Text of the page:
The more you use it, the better it gets: Why staying mentally active wards off cognitive decline

Your brain is massively plastic, which provides you the means not only to be a lifelong learner, but also the ability to upskill particular areas of brain function. Providing your brain with ongoing mental challenge is a well recognised way to stimulate the brains' plasticity. The challenge needs to be something new, with plenty of variety and an ongoing stretch. In other words the challenge needs to be something you may not have tried before or thought you weren't very good at. It needs to have plenty of variety, not just one more Sudoku or crossword puzzle and the challenge needs to be continual. The harder your brain has to work, the stronger the stretch and the better the plastic change.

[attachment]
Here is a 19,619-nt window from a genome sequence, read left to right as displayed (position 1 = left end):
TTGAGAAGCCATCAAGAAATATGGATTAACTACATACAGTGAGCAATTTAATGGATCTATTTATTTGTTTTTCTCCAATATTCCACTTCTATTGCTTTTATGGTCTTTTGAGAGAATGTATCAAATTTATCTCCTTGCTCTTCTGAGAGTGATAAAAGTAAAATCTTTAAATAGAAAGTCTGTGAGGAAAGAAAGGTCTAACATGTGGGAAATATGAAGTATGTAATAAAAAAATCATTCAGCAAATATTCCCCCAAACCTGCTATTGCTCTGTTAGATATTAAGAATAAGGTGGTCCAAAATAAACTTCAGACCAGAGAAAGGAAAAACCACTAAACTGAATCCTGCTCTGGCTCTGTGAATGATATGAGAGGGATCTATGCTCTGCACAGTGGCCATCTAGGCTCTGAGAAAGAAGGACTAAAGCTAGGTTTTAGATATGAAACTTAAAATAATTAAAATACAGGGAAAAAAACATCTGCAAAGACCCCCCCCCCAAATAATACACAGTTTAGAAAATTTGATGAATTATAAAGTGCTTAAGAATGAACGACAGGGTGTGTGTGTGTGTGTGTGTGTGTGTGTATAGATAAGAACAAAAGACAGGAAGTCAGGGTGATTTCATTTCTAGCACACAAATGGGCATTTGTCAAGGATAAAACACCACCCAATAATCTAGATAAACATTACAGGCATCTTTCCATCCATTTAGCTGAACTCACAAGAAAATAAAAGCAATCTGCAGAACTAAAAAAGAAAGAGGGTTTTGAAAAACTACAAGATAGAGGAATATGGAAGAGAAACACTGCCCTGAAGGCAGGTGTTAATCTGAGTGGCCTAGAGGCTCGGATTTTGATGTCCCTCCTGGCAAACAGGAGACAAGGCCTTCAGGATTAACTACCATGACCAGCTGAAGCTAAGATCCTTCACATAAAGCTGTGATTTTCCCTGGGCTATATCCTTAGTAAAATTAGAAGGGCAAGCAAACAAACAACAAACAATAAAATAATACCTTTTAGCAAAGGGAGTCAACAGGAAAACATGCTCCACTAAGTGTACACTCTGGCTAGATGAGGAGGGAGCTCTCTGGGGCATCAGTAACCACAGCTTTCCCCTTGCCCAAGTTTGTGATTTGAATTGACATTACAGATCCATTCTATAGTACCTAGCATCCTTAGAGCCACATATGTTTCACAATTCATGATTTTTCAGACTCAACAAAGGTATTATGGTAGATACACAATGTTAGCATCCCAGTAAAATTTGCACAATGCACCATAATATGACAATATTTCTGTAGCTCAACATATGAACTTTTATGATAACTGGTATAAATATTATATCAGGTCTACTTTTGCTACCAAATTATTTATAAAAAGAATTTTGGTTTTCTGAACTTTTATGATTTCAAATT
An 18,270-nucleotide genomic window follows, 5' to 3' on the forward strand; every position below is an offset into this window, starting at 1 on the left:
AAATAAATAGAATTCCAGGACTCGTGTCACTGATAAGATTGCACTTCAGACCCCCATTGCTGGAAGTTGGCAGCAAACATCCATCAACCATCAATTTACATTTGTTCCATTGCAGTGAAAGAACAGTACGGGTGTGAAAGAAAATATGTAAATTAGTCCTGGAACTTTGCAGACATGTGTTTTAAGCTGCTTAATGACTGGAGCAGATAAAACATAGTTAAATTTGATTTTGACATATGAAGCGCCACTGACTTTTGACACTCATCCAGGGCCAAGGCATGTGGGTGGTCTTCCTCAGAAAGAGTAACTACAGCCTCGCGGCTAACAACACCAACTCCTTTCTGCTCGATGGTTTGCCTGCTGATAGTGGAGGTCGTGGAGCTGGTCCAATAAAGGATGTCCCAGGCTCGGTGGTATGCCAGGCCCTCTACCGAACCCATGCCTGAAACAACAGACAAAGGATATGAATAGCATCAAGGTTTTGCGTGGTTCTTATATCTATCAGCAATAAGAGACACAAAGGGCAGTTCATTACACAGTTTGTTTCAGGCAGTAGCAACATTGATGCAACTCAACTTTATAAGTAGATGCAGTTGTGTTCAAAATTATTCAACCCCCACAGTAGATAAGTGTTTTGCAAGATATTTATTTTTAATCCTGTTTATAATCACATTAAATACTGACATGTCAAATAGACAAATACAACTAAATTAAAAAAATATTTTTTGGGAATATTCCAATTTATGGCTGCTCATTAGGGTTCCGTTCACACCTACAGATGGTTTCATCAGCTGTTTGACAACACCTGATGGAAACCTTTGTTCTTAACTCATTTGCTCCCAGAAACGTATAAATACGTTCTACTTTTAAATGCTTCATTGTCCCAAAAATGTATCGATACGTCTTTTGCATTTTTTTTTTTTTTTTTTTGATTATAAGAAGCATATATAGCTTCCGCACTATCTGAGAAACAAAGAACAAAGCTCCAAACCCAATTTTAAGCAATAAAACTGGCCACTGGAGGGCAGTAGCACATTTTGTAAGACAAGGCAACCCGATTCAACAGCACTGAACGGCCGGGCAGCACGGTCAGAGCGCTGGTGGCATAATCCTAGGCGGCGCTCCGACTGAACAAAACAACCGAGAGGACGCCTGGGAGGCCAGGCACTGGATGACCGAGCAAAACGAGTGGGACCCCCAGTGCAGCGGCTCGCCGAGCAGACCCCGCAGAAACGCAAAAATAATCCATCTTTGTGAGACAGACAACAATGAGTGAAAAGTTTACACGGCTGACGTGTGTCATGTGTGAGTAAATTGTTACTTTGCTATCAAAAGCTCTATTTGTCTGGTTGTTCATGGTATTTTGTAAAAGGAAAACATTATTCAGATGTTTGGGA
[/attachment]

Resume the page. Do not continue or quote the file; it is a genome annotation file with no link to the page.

It really is true, as far as your brain is concerned: the more you use it, the better it gets.

A new study published in the prestigious JAMA Neurology has revealed that people who may be genetically more predisposed to developing Alzheimer's, who went to college, worked in complex fields and were engaged intellectually can hold off the disease for almost ten years longer than those who didn't.

But even if you didn't go to college, keeping your mind stimulated with music, playing an instrument or reading, over your lifetime has a very powerful preventative effect.

For a person known to be carrying the APOE4 gene, which is associated with a higher risk of developing Alzheimer's, a lifetime of cognitive enrichment provided 8.7 extra years without symptoms.

So, to stay with it, it's all about keeping your brain active and stimulated across the lifespan.

Ref:

Vemuri et al. Association of Lifetime Intellectual Enrichment with Cognitive Decline in the older Population JAMA Neuro Published online June23 2014